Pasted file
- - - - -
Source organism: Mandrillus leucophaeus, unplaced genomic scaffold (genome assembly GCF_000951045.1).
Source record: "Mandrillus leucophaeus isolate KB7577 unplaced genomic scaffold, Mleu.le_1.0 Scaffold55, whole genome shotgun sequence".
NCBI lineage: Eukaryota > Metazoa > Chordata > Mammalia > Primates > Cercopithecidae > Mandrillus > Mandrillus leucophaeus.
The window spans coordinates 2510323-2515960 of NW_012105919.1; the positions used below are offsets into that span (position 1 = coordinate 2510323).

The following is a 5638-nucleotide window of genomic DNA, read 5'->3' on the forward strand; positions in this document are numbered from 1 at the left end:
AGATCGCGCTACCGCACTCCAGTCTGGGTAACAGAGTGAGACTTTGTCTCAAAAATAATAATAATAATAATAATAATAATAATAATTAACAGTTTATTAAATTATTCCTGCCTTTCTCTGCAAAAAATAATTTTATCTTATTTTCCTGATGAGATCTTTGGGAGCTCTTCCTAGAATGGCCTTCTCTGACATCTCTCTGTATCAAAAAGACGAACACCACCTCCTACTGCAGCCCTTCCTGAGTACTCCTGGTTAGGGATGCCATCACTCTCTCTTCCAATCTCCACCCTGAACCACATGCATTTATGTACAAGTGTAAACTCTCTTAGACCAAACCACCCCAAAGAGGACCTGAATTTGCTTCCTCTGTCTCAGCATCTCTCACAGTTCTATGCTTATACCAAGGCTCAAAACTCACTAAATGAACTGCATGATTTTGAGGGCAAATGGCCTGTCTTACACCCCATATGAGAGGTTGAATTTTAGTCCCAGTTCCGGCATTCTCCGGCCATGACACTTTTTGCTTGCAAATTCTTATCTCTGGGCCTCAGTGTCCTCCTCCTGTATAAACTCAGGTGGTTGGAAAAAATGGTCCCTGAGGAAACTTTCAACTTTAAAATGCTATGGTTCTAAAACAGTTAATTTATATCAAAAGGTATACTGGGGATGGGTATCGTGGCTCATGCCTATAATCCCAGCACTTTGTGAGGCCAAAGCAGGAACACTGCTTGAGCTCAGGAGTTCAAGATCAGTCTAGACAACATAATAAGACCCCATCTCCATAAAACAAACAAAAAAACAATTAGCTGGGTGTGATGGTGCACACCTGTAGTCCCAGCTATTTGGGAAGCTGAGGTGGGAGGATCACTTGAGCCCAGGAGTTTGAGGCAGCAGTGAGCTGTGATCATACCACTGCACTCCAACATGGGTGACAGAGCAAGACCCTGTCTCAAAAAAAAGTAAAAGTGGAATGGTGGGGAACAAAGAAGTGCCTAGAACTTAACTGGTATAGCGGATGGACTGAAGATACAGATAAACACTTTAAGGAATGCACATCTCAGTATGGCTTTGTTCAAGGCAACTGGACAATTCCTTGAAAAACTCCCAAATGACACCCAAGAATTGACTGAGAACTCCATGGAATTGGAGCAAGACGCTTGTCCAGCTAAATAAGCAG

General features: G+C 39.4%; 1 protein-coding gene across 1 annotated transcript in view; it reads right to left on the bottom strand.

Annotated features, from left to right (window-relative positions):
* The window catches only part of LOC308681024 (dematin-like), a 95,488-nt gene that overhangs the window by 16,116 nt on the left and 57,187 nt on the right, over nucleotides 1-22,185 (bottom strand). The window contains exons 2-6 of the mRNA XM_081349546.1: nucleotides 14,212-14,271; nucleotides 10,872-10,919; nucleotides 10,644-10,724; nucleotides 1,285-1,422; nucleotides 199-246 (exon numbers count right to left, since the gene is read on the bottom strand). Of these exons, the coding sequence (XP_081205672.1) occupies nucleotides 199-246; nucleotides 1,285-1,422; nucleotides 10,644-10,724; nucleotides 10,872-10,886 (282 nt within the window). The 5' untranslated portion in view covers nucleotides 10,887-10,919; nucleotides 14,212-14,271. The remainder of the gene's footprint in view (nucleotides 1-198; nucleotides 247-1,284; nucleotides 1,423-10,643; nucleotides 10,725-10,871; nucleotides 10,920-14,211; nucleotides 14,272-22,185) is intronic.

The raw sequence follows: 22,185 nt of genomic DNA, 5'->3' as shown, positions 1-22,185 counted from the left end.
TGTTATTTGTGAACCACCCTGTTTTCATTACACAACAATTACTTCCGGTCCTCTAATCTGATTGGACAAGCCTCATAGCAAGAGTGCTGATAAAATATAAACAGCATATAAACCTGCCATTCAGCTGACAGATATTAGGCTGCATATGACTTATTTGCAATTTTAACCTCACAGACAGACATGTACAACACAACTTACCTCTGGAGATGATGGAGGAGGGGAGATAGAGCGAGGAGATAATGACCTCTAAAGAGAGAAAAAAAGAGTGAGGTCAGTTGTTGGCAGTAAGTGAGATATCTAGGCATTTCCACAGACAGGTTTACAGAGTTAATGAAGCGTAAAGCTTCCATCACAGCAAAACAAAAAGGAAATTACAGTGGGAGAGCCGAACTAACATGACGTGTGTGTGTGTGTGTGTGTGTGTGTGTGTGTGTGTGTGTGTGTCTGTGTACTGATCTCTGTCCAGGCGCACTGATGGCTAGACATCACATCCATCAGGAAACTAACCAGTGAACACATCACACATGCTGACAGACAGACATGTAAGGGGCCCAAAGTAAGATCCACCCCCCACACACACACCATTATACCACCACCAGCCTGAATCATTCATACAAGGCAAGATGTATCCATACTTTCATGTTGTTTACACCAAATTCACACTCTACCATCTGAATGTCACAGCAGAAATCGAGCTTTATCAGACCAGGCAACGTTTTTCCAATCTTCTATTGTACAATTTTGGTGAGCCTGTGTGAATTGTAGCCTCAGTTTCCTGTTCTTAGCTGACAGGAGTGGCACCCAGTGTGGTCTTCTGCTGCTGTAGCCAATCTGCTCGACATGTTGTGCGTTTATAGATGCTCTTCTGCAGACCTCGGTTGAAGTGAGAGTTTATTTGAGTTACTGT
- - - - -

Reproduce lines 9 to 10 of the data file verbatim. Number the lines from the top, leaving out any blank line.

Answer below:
* The window catches only part of LOC308681024 (dematin-like), a 95,488-nt gene that overhangs the window by 16,116 nt on the left and 57,187 nt on the right, over nucleotides 1-22,185 (bottom strand). The window contains exons 2-6 of the mRNA XM_081349546.1: nucleotides 14,212-14,271; nucleotides 10,872-10,919; nucleotides 10,644-10,724; nucleotides 1,285-1,422; nucleotides 199-246 (exon numbers count right to left, since the gene is read on the bottom strand). Of these exons, the coding sequence (XP_081205672.1) occupies nucleotides 199-246; nucleotides 1,285-1,422; nucleotides 10,644-10,724; nucleotides 10,872-10,886 (282 nt within the window). The 5' untranslated portion in view covers nucleotides 10,887-10,919; nucleotides 14,212-14,271. The remainder of the gene's footprint in view (nucleotides 1-198; nucleotides 247-1,284; nucleotides 1,423-10,643; nucleotides 10,725-10,871; nucleotides 10,920-14,211; nucleotides 14,272-22,185) is intronic.

The raw sequence follows: 22,185 nt of genomic DNA, 5'->3' as shown, positions 1-22,185 counted from the left end.